There are more than 700,000 Deferred Action for Childhood Arrivals (DACA) recipients in the United States, and of those, about 27,000 are working in the medical field right now, as doctors, nurses, paramedics, and other healthcare workers. All of those Dreamers are currently waiting in limbo for the Supreme Court to decide whether they can stay in the country or not.
On November 12, 2019, the Supreme Court heard oral arguments on whether to legalize DACA, the executive order that the Obama Administration put in place, that the Trump Administration has not extended. The decision on that case is supposed to come out any time between now and June 2020 and in the meantime DACA recipients working on the front lines of the Coronavirus are shouldering the stress of wondering if they're about to be deported from the country.
As we're asking (and really expecting) Dreamer healthcare workers to daily put their lives on the line to fight this pandemic, it only seems right that we as a nation support their ability to remain in this country. Especially at a time when hospitals and states are pleading for more healthcare workers, the removal of 27,000 healthcare workers during this pandemic would be “potentially devastating,” according to the Association of American Medical Colleges.
Jesus Contreras, a DACA recipient who's a paramedic in Texas, says that there are many more immigrants who could fill the gaps in the healthcare workforce if they could be found DACA eligible right now. The DACA program was put on hold a couple years ago when the Trump Administration said it would not extend DACA and was putting the burden on Congress to enact laws creating a more permanent immigration status.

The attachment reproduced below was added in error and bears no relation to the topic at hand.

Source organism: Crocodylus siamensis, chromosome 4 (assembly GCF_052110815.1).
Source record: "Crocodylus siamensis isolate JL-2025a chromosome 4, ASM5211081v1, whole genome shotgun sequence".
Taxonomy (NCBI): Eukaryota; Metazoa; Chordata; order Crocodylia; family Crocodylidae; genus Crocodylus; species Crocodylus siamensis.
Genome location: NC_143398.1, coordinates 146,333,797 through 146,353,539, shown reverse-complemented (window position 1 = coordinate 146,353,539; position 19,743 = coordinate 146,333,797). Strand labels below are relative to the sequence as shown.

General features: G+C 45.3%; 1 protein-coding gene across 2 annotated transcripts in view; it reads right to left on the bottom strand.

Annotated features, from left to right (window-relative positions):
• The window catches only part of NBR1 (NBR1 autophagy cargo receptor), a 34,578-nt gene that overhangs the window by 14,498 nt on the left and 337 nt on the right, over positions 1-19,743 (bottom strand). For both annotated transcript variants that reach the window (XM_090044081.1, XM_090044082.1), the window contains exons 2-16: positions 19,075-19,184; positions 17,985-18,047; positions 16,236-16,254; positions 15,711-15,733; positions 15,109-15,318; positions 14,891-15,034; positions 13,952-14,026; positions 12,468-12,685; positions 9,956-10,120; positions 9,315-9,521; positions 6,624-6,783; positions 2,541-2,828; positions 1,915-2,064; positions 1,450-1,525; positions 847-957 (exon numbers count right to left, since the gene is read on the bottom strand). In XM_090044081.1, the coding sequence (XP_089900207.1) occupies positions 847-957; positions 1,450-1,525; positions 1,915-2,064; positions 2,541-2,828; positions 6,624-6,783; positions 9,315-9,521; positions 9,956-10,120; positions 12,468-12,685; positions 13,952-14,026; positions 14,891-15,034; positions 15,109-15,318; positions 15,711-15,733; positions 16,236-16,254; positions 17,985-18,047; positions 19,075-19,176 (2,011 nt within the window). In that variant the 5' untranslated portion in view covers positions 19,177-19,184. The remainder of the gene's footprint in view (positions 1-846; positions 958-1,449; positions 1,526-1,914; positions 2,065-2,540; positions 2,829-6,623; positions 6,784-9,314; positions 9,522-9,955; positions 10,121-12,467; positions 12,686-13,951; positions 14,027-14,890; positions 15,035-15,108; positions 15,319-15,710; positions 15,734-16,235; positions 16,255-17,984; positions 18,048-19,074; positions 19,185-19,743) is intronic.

Ever Arias is an internal medicine resident physician in California. He's also a DACA recipient. He's been spending his days treating patients with Coronavirus symptoms as hospitals across the country fight for enough medical supplies, ventilators, and PPE (personal protective equipment), all while hoping that a cure is found. Arias also sees the benefit that DACA recipients can have on the healthcare industry. “If they close the door to other immigrants, you're essentially closing the door to the possibility of finding a cure for cancer, or finding a cure for novel management of medical diseases that we don't have a cure for now. . . Essentially, by saying no to immigrants and to DACA, you're saying no to progress,” said Arias.
It is not enough to hope that the Supreme Court says “yes” to progress and provides a way for Dreamers to stay in the country- helping to provide the way for a better future for our nation in the fight against this pandemic. Dreamers deserve Congressional action, allowing them to obtain lawful permanent residence, placing them on the path to become American citizens.